Kudos to the NYT for focusing on the teaching, academic freedom rights and public service mission of law schools and their clinics.
“First, They Get Rid of the Law Clinics
Published: April 11, 2010
Law school clinics give students real-world experience in advocacy and provide underserved communities with legal representation. Increasingly, they are being attacked by business interests, which are often the targets of clinic lawsuits.
Maryland’s lawmakers have been wrestling over a bill that threatened the funding of the University of Maryland’s law clinic if it did not provide more information about its clients. The clinic has come under assault after filing an environmental lawsuit against Perdue, a powerful force in the state, charging that chicken waste from farmers who contract with the company is polluting Chesapeake Bay. Similar campaigns are being waged across the country, as Ian Urbina reported in The Times recently
In Louisiana, the powerful chemical industry is unhappy with the Tulane Law School clinic, which has sued to increase air quality enforcement in the state. The State Legislature is considering barring clinics that receive public money from suing companies or government agencies for money damages, unless the Legislature gives them an exemption. In New Jersey, a real estate developer sued a state-financed law school clinic at Rutgers University seeking its internal documents, after the clinic sued to stop the developer’s planned strip mall.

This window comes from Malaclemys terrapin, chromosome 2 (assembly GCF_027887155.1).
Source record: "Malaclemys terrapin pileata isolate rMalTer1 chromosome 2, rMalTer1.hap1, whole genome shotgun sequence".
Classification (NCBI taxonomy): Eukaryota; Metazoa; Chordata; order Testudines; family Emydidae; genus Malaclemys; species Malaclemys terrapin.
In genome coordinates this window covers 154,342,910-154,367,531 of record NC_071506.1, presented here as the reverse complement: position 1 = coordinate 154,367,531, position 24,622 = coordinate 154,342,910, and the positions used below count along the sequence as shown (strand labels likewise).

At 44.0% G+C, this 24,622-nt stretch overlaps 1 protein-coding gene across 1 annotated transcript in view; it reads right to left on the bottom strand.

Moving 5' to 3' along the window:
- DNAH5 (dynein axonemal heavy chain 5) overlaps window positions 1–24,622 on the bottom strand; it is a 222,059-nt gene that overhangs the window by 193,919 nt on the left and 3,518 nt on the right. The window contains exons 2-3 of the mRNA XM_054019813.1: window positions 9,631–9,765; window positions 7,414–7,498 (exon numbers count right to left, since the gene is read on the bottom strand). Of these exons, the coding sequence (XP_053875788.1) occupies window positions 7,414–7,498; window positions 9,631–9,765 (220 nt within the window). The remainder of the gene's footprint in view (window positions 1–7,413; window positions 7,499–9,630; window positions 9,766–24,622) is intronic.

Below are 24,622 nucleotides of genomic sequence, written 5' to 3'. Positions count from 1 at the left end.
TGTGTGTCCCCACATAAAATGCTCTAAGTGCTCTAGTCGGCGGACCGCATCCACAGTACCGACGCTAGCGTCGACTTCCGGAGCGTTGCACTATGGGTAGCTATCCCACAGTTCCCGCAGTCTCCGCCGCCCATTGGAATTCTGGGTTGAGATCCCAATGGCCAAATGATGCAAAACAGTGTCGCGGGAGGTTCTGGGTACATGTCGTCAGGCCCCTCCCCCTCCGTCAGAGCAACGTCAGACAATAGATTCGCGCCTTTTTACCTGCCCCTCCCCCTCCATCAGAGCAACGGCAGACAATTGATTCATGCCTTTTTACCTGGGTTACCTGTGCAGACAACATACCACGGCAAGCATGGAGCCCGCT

Attacks like these are a direct interference with law schools’ freedom to decide how to educate students. Jamin Raskin, a law professor at American University and a Maryland state senator, compared it to “going into somebody’s class and trying to change their syllabus.”
Extracting information from clinics about the people they serve and the work they do also threatens the clinics’ professional relationships with their clients.
The president of the American Bar Association, Carolyn Lamm, urged “those who would undermine clinical law school programs to step back and remember that the rule of law cannot survive if pressure prevents lawyers from fulfilling their responsibilities to their clients.”
Law school clinics often provide the only legal assistance available to poor people. Some powerful interests may not like that, but it is critically important work.”
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